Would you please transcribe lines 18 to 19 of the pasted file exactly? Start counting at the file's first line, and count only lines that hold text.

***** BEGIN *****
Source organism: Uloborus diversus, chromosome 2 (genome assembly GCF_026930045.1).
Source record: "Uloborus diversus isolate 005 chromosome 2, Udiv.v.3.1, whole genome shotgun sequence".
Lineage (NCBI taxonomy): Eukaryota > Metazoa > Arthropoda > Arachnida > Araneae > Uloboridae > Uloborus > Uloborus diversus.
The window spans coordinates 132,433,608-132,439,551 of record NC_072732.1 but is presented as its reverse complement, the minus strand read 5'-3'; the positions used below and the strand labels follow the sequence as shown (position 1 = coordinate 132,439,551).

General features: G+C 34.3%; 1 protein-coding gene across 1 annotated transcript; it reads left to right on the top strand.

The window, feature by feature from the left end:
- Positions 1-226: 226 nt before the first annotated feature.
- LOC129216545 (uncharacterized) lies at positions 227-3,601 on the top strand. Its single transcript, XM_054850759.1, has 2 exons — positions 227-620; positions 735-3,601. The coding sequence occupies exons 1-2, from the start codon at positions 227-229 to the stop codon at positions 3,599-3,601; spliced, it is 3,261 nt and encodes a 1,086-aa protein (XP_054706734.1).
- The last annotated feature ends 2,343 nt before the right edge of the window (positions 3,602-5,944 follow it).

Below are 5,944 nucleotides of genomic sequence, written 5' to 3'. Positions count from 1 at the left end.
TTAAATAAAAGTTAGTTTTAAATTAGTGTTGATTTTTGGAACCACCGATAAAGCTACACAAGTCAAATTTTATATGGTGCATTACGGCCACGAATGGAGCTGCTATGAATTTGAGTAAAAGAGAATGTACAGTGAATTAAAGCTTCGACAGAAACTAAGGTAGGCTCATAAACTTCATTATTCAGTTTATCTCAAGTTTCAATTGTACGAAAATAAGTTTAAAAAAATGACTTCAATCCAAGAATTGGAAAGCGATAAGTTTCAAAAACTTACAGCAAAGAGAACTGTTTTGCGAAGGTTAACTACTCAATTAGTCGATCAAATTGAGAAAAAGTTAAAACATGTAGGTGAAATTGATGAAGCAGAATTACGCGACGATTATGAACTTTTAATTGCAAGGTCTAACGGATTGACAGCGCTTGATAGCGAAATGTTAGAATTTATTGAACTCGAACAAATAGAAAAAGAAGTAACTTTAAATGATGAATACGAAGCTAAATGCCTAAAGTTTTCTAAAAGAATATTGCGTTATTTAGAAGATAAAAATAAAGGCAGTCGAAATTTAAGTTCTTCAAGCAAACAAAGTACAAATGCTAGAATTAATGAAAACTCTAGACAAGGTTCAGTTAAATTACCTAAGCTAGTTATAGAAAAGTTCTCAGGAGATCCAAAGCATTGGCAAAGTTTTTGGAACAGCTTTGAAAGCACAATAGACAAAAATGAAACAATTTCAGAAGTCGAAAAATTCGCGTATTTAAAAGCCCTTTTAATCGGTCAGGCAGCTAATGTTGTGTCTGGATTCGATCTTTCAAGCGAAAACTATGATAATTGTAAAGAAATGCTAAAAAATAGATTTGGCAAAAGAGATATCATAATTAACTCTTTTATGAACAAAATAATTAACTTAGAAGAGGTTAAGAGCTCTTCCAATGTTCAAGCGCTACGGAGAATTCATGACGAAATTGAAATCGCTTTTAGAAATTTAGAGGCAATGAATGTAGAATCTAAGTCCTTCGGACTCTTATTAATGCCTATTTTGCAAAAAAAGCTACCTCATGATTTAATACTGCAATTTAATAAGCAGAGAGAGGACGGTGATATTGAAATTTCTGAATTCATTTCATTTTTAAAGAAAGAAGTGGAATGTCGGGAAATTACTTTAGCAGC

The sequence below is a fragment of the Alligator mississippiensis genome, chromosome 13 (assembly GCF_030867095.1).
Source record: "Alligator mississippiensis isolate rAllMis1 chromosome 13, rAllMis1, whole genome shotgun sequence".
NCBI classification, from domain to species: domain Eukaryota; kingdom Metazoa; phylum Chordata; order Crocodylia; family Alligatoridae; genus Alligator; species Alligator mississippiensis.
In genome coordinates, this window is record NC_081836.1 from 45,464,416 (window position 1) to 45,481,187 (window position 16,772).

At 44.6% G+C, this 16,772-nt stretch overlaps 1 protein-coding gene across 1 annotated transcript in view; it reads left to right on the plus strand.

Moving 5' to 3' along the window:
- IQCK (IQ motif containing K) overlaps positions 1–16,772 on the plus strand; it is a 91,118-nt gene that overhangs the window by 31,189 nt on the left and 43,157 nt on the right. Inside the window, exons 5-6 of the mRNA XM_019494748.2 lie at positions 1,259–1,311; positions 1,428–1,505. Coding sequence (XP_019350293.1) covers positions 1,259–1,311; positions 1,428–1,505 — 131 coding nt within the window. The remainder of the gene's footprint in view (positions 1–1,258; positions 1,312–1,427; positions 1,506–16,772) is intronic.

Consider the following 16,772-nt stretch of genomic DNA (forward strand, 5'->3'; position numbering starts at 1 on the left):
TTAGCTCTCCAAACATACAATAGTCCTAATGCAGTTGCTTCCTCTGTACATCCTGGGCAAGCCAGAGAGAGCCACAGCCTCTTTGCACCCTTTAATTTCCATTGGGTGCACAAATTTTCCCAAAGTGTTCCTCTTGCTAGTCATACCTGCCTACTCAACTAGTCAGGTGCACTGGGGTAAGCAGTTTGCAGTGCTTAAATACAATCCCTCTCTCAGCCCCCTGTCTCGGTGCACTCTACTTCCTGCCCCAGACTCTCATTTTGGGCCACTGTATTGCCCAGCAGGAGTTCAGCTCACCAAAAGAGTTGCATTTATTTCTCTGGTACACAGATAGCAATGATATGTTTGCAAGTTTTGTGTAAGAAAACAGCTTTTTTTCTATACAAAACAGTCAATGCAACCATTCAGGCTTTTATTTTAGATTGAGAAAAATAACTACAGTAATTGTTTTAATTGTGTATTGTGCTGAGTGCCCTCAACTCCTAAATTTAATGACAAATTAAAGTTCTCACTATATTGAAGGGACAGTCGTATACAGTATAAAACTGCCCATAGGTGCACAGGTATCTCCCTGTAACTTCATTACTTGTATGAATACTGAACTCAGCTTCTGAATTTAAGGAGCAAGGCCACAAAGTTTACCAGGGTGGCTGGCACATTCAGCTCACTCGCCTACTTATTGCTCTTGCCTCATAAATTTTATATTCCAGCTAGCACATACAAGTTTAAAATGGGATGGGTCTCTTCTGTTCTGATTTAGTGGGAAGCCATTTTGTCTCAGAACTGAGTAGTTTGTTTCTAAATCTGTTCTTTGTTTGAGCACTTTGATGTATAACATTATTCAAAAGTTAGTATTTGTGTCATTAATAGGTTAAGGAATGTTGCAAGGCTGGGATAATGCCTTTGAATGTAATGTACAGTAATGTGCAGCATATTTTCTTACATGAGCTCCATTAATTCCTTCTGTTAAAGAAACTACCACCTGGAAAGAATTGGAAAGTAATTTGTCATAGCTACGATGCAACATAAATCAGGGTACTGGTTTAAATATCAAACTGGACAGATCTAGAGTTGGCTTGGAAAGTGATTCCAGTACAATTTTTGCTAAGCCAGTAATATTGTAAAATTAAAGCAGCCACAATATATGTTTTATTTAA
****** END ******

- IQCK (IQ motif containing K) overlaps positions 1–16,772 on the plus strand; it is a 91,118-nt gene that overhangs the window by 31,189 nt on the left and 43,157 nt on the right. Inside the window, exons 5-6 of the mRNA XM_019494748.2 lie at positions 1,259–1,311; positions 1,428–1,505. Coding sequence (XP_019350293.1) covers positions 1,259–1,311; positions 1,428–1,505 — 131 coding nt within the window. The remainder of the gene's footprint in view (positions 1–1,258; positions 1,312–1,427; positions 1,506–16,772) is intronic.

Consider the following 16,772-nt stretch of genomic DNA (forward strand, 5'->3'; position numbering starts at 1 on the left):